Philosophy of History and the History of Philosophy as a Problem of the Modern Age and Classical German philosophy
Keywords: cyclicality, linearity, teleologicality, spirality, atomic nature of history
The professionalization and précising of vocabulary and reasoning in various fields, along with the establishment of specialised independent disciplines of philosophical inquiry are characteristic features of the (especially later) modern period and, in particular, the philosophy of the Enlightenment. The development of knowledge brought about the formation and establishment of philosophical disciplines, such as epistemology, ontology (Wolf’s term), aesthetics (The Scottish School of style, A. G. Baumgarten and J. J. Winckelman), as well as the creation of dictionaries, textbooks and encyclopaedias (Chambers’ Cyclopaedia, the French project Encyclopédie ou Dictionnaire raisonné des science, des arts et des métiers), philosophical journals (Acta Philosophorum (Halle, 1715–26), Der philosophische Büchersaal (Leipzig, 1741-44; Philosophical Magazine), and also philosophical societies. An ← 59 | 60 → interest in the issue of history, in the history of philosophy in particular, is a characteristic feature of modern philosophy which distinguishes it from its predecessors.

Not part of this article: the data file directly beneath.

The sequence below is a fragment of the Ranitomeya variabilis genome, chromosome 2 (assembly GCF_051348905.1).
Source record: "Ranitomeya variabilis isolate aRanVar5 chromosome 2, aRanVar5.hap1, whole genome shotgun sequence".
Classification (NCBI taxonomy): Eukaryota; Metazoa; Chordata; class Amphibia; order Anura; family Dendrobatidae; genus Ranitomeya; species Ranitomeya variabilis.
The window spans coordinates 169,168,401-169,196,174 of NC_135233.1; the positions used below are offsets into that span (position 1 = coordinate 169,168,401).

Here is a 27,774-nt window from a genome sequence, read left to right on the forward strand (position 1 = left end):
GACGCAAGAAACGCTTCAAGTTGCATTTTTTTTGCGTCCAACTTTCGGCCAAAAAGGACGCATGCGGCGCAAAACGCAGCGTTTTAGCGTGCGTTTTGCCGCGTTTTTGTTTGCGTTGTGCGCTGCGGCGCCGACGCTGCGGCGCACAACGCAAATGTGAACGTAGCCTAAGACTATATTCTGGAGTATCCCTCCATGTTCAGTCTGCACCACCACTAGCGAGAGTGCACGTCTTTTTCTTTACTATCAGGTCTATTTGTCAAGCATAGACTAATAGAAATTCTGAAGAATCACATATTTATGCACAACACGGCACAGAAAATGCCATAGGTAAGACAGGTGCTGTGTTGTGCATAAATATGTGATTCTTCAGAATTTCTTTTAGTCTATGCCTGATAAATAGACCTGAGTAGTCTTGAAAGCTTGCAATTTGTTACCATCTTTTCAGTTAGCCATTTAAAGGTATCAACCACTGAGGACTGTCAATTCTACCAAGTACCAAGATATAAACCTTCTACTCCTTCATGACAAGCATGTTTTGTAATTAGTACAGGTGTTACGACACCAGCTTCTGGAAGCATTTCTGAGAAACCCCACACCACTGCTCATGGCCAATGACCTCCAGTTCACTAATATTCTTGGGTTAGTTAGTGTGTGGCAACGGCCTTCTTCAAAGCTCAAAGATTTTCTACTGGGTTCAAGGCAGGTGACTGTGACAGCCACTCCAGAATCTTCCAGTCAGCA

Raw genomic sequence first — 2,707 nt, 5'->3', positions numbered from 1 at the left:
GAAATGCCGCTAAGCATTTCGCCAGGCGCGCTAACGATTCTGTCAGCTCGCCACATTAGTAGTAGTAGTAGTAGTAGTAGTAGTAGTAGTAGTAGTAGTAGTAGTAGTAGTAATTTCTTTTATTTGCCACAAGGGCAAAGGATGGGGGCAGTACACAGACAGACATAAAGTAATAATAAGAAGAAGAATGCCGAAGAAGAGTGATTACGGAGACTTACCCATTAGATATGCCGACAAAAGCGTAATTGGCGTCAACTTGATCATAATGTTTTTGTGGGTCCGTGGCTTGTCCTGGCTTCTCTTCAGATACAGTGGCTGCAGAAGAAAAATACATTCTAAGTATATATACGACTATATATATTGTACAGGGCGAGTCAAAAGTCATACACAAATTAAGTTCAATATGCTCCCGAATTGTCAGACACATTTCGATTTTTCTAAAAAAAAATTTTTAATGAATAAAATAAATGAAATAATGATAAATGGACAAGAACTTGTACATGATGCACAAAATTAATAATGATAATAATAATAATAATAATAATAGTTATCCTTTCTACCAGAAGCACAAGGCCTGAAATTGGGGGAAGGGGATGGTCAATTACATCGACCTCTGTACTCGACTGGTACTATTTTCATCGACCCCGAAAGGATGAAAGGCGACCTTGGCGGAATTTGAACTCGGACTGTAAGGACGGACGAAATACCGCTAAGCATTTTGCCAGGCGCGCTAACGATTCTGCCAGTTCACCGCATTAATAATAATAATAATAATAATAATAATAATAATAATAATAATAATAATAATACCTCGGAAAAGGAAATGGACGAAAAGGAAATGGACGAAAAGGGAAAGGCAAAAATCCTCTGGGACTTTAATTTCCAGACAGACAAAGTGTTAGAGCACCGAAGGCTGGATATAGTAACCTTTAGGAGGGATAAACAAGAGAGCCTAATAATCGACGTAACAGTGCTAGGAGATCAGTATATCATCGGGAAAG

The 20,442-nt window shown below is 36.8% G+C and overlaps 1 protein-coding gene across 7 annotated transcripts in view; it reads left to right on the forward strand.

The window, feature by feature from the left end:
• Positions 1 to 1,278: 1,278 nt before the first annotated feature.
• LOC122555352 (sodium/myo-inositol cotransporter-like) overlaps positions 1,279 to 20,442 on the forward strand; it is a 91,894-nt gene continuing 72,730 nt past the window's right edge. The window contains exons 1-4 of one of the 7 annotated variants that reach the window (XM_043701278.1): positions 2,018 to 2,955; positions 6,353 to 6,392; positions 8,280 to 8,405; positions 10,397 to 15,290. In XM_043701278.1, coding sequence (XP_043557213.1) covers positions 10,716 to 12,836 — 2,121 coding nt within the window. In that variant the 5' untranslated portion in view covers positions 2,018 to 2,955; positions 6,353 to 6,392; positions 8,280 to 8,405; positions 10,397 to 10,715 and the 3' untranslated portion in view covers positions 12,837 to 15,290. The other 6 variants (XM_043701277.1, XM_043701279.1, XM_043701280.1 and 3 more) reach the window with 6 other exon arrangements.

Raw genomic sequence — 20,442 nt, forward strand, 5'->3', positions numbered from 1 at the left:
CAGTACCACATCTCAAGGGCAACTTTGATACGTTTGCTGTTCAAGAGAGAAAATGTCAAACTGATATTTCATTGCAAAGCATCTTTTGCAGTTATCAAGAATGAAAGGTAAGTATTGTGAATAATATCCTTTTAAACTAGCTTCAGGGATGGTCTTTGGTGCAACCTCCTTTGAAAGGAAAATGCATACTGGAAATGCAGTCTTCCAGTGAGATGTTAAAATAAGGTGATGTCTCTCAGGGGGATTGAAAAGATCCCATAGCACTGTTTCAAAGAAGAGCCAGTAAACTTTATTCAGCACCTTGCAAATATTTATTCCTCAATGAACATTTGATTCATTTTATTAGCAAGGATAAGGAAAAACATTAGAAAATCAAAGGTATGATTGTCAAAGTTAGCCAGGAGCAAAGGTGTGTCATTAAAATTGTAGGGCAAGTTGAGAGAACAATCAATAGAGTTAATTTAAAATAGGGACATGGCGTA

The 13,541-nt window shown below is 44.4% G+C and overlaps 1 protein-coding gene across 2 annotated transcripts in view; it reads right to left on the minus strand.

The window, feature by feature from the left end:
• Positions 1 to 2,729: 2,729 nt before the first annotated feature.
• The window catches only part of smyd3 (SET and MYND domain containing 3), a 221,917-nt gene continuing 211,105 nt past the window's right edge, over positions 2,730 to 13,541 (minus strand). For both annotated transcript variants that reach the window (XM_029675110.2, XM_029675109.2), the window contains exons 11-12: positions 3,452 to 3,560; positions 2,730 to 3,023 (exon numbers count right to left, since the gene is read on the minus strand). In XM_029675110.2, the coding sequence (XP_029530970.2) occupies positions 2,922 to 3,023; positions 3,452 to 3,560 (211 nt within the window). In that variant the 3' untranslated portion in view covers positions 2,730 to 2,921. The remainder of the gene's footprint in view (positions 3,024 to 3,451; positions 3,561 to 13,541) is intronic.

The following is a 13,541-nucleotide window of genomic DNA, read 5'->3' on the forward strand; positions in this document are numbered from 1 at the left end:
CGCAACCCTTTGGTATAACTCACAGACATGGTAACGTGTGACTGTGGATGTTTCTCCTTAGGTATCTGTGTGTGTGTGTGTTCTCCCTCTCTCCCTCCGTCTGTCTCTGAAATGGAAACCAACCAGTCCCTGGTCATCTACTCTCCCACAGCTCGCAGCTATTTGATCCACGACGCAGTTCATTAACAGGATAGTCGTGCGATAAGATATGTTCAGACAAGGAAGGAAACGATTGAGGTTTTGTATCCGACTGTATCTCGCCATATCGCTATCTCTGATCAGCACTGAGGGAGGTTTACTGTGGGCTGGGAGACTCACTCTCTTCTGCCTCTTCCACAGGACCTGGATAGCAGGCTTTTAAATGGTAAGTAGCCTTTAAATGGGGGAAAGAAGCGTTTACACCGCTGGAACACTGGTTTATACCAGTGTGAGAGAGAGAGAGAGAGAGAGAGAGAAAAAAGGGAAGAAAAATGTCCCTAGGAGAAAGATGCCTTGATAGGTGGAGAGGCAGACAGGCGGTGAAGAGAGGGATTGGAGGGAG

In the early eighteenth century, the first lexicons of the history of philosophy were created (Brucker’s Historia Critica Philosophiae, 5 vol. (1742–44); J. Bühle’s Lehrbuch der Geschichte der Philosophie, 8 vol. (1796–1804); D. Tiedemann’s Geist der spekulativen Philosophie von Thales bis Berkeley, 6 vol (1791-97); and G. Tennemann’s Geschichte der Philosophie, 11 vol. (1789–1819)). Philosophers began to feel the need not only for a precise historiography, but especially for a deeper understanding of the logic of the development of thought and a sense of the...
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